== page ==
## Saturday, November 6, 2010

### Column Vectors

What is a vector? By definition it is something that has a magnitude (length) and a direction (or bearing) but no fixed position. Hard to imagine? Then try the applet below:

Sorry, the GeoGebra Applet could not be started. Please make sure that Java 1.4.2 (or later) is installed and active in your browser (Click here to install Java now)

### Area of a Parallelogram – The Hard Way

Nixon as a young boy, long before he became President, was a Quaker and evidently his parents told him to never take the easy way of doing any task. How well he applied that advice is best left for historians. This is a maths investigation.

The easy way to find the area of a parallelogram is simply multiply the base times the height, just as you would do for a rectangle. A justification - though perhaps not a 'proof'- is offered pictorially below. Please note that by height, I most definitely do not mean the slant height, but the height that is perpendicular to the base.

In a slightly more difficult method we make use of the substitution:
height = slant height × sin Θ.

The overall formula for the area of the partallelogram is now the still very reasonable:
Area = base × (slant height × sin theta). Again the justification – for those who know a little trigonometry- is a picture.

And then, there is the following complication!

Sorry, the GeoGebra Applet could not be started. Please make sure that Java 1.4.2 (or later) is installed and active in your browser (Click here to install Java now)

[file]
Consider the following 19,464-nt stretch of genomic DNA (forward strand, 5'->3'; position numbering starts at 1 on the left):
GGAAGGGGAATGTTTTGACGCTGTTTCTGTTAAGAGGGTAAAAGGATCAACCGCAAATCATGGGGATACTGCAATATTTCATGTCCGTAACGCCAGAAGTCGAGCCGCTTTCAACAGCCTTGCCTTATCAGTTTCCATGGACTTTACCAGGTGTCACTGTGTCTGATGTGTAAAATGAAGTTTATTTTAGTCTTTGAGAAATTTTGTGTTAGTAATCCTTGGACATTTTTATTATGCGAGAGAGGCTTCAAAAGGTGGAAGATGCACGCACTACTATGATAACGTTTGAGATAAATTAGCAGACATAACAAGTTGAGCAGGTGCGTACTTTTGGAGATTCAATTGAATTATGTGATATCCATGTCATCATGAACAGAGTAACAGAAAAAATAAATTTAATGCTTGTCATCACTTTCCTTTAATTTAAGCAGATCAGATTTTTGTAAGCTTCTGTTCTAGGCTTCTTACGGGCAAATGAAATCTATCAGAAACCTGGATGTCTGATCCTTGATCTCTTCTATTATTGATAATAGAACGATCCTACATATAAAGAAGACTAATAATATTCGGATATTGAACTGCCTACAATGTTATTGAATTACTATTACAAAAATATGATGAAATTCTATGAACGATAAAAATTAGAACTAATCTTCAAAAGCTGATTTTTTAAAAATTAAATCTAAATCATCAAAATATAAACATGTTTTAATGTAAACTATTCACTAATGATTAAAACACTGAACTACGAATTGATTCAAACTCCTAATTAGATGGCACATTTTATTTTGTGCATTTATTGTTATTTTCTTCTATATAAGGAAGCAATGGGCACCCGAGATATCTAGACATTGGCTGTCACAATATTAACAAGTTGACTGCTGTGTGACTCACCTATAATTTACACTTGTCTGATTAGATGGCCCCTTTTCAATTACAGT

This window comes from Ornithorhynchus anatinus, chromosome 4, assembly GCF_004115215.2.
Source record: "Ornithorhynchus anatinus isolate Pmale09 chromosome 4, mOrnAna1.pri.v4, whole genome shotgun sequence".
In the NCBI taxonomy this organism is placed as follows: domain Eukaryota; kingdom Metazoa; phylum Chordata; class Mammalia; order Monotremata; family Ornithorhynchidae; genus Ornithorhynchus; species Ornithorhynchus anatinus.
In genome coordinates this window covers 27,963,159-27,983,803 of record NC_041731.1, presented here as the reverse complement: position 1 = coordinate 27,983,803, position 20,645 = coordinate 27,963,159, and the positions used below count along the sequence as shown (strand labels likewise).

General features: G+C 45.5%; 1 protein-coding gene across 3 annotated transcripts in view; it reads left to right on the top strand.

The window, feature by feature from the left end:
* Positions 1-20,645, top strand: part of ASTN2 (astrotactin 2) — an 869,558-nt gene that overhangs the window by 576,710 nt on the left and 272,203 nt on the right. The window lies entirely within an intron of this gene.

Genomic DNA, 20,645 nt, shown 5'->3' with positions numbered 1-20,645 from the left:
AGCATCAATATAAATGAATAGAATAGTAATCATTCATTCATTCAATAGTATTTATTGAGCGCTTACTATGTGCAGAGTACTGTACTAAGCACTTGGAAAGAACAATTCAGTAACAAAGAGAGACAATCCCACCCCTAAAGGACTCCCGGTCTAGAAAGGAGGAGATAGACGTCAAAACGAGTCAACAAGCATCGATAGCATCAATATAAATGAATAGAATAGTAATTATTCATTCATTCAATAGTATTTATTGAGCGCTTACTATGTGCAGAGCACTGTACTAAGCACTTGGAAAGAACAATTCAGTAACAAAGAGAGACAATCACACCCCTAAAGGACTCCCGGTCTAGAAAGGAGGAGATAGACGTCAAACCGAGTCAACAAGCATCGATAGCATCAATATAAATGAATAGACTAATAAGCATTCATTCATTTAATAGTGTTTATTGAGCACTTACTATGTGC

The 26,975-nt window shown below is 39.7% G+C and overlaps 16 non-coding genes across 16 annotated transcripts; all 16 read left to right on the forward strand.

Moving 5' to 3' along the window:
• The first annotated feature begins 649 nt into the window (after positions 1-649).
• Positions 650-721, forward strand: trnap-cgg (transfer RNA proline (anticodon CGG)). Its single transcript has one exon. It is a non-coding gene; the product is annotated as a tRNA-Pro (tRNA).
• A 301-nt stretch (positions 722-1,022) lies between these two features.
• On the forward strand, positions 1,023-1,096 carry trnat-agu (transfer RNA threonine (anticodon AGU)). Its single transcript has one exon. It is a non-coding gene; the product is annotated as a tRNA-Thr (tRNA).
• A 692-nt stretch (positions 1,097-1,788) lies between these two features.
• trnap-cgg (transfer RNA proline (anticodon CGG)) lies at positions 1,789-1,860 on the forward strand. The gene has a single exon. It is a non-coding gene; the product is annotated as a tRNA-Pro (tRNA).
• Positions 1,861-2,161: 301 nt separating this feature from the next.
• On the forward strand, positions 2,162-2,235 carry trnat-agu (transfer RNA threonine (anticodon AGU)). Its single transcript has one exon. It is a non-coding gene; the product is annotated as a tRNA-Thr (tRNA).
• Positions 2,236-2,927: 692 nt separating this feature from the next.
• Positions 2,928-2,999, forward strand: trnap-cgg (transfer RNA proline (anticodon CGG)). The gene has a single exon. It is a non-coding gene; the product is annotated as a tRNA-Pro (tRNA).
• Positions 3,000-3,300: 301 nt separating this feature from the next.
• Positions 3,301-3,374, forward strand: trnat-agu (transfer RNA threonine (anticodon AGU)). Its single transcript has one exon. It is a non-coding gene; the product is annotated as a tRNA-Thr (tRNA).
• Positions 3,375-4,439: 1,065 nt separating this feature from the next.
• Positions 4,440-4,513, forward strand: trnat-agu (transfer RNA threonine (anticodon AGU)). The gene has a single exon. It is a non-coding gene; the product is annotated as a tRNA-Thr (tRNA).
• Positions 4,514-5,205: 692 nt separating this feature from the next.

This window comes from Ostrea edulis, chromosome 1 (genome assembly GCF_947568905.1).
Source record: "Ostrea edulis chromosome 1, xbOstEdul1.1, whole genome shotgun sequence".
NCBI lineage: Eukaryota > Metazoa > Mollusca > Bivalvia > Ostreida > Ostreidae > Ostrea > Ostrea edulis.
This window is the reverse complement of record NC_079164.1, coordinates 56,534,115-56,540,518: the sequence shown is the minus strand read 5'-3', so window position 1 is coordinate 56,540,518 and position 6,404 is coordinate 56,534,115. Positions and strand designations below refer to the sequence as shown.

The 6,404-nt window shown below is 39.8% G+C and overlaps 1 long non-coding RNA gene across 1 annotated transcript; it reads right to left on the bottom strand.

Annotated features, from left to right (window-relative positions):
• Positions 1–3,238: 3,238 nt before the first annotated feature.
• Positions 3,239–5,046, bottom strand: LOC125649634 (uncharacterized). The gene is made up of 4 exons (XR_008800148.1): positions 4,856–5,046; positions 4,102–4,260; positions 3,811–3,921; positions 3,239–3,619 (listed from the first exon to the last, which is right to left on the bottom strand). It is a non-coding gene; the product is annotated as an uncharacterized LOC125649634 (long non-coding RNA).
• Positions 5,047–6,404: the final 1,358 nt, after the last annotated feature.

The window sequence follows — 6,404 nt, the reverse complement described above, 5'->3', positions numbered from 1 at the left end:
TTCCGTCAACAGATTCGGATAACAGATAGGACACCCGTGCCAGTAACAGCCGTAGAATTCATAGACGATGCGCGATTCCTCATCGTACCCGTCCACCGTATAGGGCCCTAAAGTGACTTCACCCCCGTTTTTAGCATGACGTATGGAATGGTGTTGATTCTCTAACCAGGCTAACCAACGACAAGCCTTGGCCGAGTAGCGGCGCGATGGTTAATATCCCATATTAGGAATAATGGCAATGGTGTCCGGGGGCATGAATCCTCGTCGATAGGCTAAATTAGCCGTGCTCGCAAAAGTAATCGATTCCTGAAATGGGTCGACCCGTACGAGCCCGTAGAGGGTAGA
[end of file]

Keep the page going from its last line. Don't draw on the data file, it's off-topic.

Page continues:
The parallelogeram is formed by the vector addition u + v. The coordinates of u are (a, c) and the coordinates of v are (b, d). The entire shape is a rectangle. To find the area of the parallelogram we will cut away two triangles and two trapeziums. Note that the diagonal of the parallelogram separates the diagram into two congruent halves.

parallelogram = rectangle – 2 congruent triangles – 2 congruent trapeziums
= (a + b) × (c + d) – 2 × ½ (bd) – 2 × ½ [(a + b) + b ] c
(ac + ad + bc + bd) – bd – (a + 2b)c
= ac + ad + bc + bdbdac – 2bc
= ad – bc (Q.E.D. Is sometimes put here. Originally Q.E.D. was short for quod erat demonstrandum, which means "That which was to be demonstrated," although I prefer the somewhat cheeky, “Quite Easily Done.”)

The matrix M is made from u and v written as column vectors
The determinant of the matrix is, det M = product of main diagonal – product of off main
det M = ad – bc, which is exactly the area of the parallelogram, thus justifying one description of the determinant of a matrix as being or representing an area scaling factor.

### Parabolas and Intersecting Lines

Suppose you have already plotted P1: y = x2 - 3x + 1, but the teacher asks you to find graphically the roots of P2: y = x2 - 4x + 3. What a bother – now you need to plot another parabola. Or do you?
Johnny can rearrange P2 to get an equation of the form: sloped line = parabola already plotted.

 0 = x2 - 4x + 3 Given P2 +x =( x2 - 4x + 3) +x Add 'x' to both sides x = x2 - 3x + 3 Simplify by collecting ‘x’ terms on the right x - 2 = (x2 - 4x + 3) - 2 Add '-2' to both sides, i.e., subtract x - 2 = x2 - 3x + 1 Simplify by collecting constant terms on the right line = given P1

Now Johnny has a sloped line = parabola that he has already graphed
The sloped line has m = 1 and c = -2, so it is easy to draw.
Reading from the graph, the solution to the teacher’s question is x = 1 or x = 3.

Sorry, the GeoGebra Applet could not be started. Please make sure that Java 1.4.2 (or later) is installed and active in your browser (Click here to install Java now)

As a check, Mary factorises y= x2 - 4x + 3
y = (x – 3) (x – 1)
When y = 0,
x – 3 = 0, so x = 3
or x – 1 = 0 so x = 1
Done!